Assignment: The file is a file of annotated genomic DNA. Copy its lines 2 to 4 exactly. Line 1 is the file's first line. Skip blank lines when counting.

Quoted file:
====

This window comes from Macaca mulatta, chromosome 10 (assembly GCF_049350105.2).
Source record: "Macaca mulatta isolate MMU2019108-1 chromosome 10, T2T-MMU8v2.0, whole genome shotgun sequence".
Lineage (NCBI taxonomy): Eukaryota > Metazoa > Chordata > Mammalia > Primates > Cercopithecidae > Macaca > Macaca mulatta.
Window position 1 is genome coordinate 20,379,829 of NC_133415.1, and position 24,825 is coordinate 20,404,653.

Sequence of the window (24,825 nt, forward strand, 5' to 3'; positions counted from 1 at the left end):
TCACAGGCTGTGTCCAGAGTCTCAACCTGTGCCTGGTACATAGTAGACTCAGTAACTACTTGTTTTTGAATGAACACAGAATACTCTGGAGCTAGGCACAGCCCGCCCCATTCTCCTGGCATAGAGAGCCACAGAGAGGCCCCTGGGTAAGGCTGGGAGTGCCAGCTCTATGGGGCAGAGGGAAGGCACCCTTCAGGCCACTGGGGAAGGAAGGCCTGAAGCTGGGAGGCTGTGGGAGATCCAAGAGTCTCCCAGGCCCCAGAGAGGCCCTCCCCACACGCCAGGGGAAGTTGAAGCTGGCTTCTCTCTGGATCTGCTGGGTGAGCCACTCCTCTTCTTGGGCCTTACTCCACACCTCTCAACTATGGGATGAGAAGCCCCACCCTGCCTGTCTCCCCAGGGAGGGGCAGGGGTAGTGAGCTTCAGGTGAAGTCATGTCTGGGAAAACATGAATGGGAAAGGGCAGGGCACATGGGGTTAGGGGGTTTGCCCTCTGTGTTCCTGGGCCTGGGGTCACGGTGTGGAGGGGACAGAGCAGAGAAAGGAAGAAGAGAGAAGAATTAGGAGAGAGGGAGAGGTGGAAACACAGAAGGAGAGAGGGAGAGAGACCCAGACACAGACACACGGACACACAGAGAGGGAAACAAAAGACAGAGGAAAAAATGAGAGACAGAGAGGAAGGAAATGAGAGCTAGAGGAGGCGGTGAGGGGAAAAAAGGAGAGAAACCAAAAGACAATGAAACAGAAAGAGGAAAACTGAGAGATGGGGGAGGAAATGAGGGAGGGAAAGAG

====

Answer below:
Source record: "Macaca mulatta isolate MMU2019108-1 chromosome 10, T2T-MMU8v2.0, whole genome shotgun sequence".
Lineage (NCBI taxonomy): Eukaryota > Metazoa > Chordata > Mammalia > Primates > Cercopithecidae > Macaca > Macaca mulatta.
Window position 1 is genome coordinate 20,379,829 of NC_133415.1, and position 24,825 is coordinate 20,404,653.